Click Boarding, a SaaS provider delivering an easier new hire onboarding solution, and The Applicant Manager (TAM), a cloud-based recruiting software solution, today announced a partnership that will make it easier for HR to manage recruiting and onboarding. By delivering ‘easy’, it greatly increases the likelihood that new hires will be just as excited on their first week on the job, as they were getting that first phone call from the recruiter.
“The Applicant Manager and Click Boarding partnership makes perfect sense as we both build customer-centric solutions that focus first and foremost on simplicity to deliver better experiences,” says Christine Marino, Chief Revenue Officer, Click Boarding. “Now HR can recruit and onboard candidates with the greatest of ease, while candidates remain excited about the company they’ve joined.” read more…
This is part five of our five-part series about effective recruiting in a candidate driven market.
By: Edna Nakamoto and Jessica Barrett
This week wraps up our five-part series on recruiting in a candidate driven market. We’ve covered strategic planning and determining need, and internal and external recruiting. In our previous installment, we looked at external assessment tools. As promised, today we’ll be talking about the final step in the recruiting process: Making the Final Selection.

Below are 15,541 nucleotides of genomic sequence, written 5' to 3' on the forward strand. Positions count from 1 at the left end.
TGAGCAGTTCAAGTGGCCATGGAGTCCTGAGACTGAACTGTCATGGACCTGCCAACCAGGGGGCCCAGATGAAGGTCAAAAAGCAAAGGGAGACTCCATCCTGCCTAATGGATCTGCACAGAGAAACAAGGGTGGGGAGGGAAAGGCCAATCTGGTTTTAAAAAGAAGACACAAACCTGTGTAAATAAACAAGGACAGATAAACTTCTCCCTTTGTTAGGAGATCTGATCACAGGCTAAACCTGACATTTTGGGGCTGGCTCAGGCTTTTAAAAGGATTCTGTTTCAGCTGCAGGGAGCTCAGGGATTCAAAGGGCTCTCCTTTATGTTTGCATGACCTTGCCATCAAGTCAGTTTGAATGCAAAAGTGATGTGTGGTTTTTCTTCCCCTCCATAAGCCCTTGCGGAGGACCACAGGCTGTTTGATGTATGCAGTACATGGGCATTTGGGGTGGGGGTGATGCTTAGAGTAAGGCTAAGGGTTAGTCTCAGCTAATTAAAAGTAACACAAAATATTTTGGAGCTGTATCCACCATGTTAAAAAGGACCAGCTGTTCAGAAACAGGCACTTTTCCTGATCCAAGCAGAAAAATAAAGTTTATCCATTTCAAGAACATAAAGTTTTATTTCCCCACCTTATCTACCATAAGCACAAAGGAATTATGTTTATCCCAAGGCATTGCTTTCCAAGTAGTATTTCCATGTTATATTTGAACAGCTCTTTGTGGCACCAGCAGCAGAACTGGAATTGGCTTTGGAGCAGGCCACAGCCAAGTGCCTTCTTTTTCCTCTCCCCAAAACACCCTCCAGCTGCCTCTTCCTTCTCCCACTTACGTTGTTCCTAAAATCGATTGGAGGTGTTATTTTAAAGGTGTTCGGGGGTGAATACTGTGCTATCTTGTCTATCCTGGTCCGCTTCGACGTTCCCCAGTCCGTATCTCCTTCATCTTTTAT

Making the Final Selection
There is one key thing that that should happen even before the prescreening process begins, and that is for you to remember that you are the expert on market conditions. It is your job to educate your hiring managers on what is going on within the landscape of a candidate-driven marketplace. Don’t expect them to already be aware of that, especially those managers who rarely do any hiring. This will make the expectations going in to the interview process clear, and the process that much smoother. read more…
It may appear that your new employee has made the final decision to join your organization the moment they accept your offer, when in reality, the majority of the time, an employee is still making that decision up to six months after they’ve begun working for your company.
This study, sponsored by The Society for Human Resources Management Foundation (SHRM Foundation), found that half of all hourly workers leave within 120 days, citing issues with onboarding and training as one of their largest reasons for job dissatisfaction. Replacing employees is not only time consuming, it’s costly, and causes lost productivity. Additionally, high turnover can do long-term damage to company morale.
Companies seeking to be an employer of choice recognize the value in creating an engaging company culture. A large part of that engagement is a high-quality onboarding process. Onboarding is no longer doing paperwork for a few hours on a Monday morning. Employers of choice understand that onboarding is an ongoing part of an effective recruitment and retention strategy. For true engagement, employees both new and seasoned, need to be a part of the Plan. They need to feel like they understand organizational goals, how sales affects the overall success, and how their role contributes to the organization’s success.